We give you the scuttlebutt on academic journals—aiding you in selecting the right journal for publication—in reviews that are sometimes snarky, sometimes lengthy, always helpful. Written by Princeton University graduate students and Wendy Laura Belcher.
For those interested in publishing articles that address black life, black culture, black suffering, black death, black sexual politics, black religion, black liberation and all things related to black people in the Americas and across the African diaspora. This journal is widely considered to be the top journal in African American studies.
Founded in 1969 by Robert Chrisman and Nathan Hare, during the Black Power, Black Arts, and Black Studies Movements, The Black Scholar emerged as an intellectual space where scholars, activists, artists, and political leaders could convene to discuss issues related to black people living in the United States and across the globe. The journal publishes academic articles, poems, roundtable discussions, interviews, transcripts, book reviews, so on and so forth. Given the multiplicities of black expression, the journal prizes itself for being able to capture rigorous scholarly work in the same pages as more artistic, abstract pieces.
The Black Scholar is also a site of contention. Over its nearly 50 years of existence, the journal has featured debates on sexism, queer sexualities, class and classism, reparations, presidential campaigns, and multiculturalism, among many other subjects. Within its 46+ issues, the journal has also featured the likes of Muhammad Ali, Kwame Ture/Stokeley Carmichael, Anglea Davis, and Shirley Chisholm. The Black Scholar is the top journal in African American Studies and should be of interest to all who do work related to black people across genders, sexualities, class experiences, etc.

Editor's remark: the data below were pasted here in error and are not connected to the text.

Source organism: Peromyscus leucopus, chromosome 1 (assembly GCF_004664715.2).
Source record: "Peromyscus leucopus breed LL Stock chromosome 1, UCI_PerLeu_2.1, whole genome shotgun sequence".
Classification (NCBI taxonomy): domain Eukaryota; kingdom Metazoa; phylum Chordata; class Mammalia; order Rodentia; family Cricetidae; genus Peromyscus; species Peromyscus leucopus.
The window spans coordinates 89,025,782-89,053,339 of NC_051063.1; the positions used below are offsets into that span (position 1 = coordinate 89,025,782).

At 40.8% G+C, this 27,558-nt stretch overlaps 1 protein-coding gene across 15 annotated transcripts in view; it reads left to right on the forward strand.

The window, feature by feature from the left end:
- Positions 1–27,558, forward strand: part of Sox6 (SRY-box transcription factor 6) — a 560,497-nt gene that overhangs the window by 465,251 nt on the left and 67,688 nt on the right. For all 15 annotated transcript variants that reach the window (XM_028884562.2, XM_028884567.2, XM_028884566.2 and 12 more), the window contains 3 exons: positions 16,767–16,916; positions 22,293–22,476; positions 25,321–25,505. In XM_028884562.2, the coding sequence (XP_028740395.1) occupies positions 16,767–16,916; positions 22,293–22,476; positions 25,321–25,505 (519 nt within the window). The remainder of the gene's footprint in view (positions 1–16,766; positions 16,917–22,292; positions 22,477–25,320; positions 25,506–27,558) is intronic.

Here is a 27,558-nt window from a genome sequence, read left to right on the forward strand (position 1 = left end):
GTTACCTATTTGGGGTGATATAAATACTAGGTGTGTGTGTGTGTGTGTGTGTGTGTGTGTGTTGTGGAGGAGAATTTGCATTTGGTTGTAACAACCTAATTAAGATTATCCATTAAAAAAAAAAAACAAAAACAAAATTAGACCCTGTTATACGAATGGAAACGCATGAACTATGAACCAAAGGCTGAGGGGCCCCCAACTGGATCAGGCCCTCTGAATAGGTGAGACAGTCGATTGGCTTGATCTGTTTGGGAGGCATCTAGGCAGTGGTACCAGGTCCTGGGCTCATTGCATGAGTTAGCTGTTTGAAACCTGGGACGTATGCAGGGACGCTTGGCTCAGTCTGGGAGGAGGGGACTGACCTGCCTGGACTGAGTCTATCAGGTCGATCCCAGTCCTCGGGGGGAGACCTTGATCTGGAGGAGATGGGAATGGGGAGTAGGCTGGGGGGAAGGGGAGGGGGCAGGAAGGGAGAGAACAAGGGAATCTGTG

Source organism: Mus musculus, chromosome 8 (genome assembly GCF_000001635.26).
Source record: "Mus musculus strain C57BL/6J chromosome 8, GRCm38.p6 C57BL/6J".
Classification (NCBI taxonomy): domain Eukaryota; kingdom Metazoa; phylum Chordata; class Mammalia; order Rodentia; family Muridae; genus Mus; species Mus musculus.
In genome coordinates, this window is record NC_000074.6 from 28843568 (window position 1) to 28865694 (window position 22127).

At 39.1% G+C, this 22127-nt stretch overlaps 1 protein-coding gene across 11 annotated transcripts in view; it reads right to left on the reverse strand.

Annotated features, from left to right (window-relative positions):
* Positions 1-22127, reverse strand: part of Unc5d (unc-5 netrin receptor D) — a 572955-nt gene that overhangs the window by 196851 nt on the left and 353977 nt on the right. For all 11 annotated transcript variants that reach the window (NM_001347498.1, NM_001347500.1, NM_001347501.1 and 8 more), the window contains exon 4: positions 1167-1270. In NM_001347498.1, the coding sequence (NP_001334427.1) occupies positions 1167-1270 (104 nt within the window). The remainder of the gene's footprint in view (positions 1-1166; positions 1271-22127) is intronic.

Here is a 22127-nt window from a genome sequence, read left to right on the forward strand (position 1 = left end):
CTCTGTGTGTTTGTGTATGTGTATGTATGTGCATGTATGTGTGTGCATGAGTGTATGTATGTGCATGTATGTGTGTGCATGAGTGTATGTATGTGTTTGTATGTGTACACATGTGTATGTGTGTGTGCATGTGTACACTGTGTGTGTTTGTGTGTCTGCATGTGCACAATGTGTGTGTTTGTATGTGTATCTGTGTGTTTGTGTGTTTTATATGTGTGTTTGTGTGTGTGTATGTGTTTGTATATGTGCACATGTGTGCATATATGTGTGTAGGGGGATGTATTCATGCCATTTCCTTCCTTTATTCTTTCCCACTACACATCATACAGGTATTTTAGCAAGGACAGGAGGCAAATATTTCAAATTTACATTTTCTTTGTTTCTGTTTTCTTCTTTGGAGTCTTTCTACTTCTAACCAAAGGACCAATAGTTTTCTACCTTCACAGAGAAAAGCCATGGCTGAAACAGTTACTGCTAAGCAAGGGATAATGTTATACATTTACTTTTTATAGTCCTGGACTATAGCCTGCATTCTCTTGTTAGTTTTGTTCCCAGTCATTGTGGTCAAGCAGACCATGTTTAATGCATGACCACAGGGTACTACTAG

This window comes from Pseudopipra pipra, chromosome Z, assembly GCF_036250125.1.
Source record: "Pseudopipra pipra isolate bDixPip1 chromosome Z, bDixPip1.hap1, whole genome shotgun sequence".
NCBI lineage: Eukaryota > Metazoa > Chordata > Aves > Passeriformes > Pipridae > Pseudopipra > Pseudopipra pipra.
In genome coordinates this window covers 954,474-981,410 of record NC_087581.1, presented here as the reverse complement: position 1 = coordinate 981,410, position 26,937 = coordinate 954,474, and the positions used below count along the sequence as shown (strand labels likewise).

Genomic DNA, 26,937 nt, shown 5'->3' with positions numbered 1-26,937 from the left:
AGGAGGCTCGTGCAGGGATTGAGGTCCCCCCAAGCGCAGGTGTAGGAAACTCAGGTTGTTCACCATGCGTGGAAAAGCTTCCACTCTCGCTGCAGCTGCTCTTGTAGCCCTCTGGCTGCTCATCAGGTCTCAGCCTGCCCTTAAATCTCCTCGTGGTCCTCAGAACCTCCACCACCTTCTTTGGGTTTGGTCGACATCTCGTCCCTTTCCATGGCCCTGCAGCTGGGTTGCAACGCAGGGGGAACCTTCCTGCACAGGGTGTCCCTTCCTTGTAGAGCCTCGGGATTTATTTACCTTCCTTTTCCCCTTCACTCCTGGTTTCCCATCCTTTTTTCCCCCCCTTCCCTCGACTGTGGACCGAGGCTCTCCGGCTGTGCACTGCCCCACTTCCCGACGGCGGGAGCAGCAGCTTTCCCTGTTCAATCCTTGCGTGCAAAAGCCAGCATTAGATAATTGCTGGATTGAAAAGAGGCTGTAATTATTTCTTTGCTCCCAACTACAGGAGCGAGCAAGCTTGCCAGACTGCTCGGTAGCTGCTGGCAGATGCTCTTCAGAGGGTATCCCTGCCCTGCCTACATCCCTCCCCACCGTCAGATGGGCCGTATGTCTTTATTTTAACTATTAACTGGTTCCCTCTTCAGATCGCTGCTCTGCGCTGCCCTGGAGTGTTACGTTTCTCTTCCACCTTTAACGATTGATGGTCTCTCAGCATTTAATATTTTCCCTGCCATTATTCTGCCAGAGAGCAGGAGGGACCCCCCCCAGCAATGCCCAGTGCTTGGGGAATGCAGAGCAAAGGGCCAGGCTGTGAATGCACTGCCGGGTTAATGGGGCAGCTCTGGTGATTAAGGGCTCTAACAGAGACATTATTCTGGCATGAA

In the last five years, the journal has featured many debates and conversations on the future of black feminism, including attention to hip hop feminism and black feminist pleasure principles (See Volume 45, Issue 4 and Volume 46, Issue 2 for instance). There have also been issues completely devoted to popular culture, namely Shonda Rhimes’ Scandal (See “Scandalous” Volume 45, Issue 1). These types of special issues can be proposed to the editorial board, with suggested wording for the CFP. The journal also has transatlantic and transdiasporic interests (See “Black Dominican Studies” Volume 45, Issue 2) and there have been essays/issues devoted to the Caribbean and other parts of Latin America. The Black Scholar also welcomes issues and essays that critique Black Study or Black Studies (See “States of Black Studies” Volume 44, Issue 2).
Scholars across disciplines are encouraged to submit. Even those who are not traditional scholars inside of the academy are welcome to submit. The Black Scholar redefines intellectualism in the context of problack political movements, and calls into question hierarchies of oppression and systems of domination present in the binary of black scholar and black non-scholar, which are products of the academic industrial complex. TBS turns the word “scholar” on its head in a way that honors those in and outside of the academy in refreshing and convicting ways.
Reviewed by Ahmad Greene-Hayes
Useful for Submission
Issues per year: 4 (Fall, Winter, Spring, Summer)
Current volume number: 46
Articles per year: varies
Citation style: Chicago Manual of Style
Abstract length (if required): 100-200
Upcoming special issues (if available):